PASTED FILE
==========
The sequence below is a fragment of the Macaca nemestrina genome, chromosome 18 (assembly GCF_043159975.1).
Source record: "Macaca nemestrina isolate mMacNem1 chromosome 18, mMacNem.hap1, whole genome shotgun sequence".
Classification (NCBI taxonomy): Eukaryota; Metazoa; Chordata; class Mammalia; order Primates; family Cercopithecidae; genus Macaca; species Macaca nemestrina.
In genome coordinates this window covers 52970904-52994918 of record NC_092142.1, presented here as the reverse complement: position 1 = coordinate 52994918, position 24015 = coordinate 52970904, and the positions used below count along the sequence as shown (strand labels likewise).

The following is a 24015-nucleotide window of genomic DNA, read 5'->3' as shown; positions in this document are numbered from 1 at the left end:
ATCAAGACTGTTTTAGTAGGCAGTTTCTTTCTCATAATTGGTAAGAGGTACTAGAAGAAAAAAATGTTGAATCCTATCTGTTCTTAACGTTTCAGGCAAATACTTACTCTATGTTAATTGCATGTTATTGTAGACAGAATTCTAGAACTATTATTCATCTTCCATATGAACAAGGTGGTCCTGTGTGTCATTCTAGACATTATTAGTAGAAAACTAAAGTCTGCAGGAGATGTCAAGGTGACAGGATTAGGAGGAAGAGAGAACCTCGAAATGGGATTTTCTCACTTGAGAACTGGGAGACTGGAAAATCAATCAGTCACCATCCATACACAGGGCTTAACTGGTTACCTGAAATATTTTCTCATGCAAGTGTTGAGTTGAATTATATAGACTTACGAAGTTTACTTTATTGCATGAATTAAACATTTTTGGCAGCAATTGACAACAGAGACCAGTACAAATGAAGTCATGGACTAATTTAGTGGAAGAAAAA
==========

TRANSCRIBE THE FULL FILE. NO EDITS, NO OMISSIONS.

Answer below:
The sequence below is a fragment of the Macaca nemestrina genome, chromosome 18 (assembly GCF_043159975.1).
Source record: "Macaca nemestrina isolate mMacNem1 chromosome 18, mMacNem.hap1, whole genome shotgun sequence".
Classification (NCBI taxonomy): Eukaryota; Metazoa; Chordata; class Mammalia; order Primates; family Cercopithecidae; genus Macaca; species Macaca nemestrina.
In genome coordinates this window covers 52970904-52994918 of record NC_092142.1, presented here as the reverse complement: position 1 = coordinate 52994918, position 24015 = coordinate 52970904, and the positions used below count along the sequence as shown (strand labels likewise).

The following is a 24015-nucleotide window of genomic DNA, read 5'->3' as shown; positions in this document are numbered from 1 at the left end:
ATCAAGACTGTTTTAGTAGGCAGTTTCTTTCTCATAATTGGTAAGAGGTACTAGAAGAAAAAAATGTTGAATCCTATCTGTTCTTAACGTTTCAGGCAAATACTTACTCTATGTTAATTGCATGTTATTGTAGACAGAATTCTAGAACTATTATTCATCTTCCATATGAACAAGGTGGTCCTGTGTGTCATTCTAGACATTATTAGTAGAAAACTAAAGTCTGCAGGAGATGTCAAGGTGACAGGATTAGGAGGAAGAGAGAACCTCGAAATGGGATTTTCTCACTTGAGAACTGGGAGACTGGAAAATCAATCAGTCACCATCCATACACAGGGCTTAACTGGTTACCTGAAATATTTTCTCATGCAAGTGTTGAGTTGAATTATATAGACTTACGAAGTTTACTTTATTGCATGAATTAAACATTTTTGGCAGCAATTGACAACAGAGACCAGTACAAATGAAGTCATGGACTAATTTAGTGGAAGAAAAA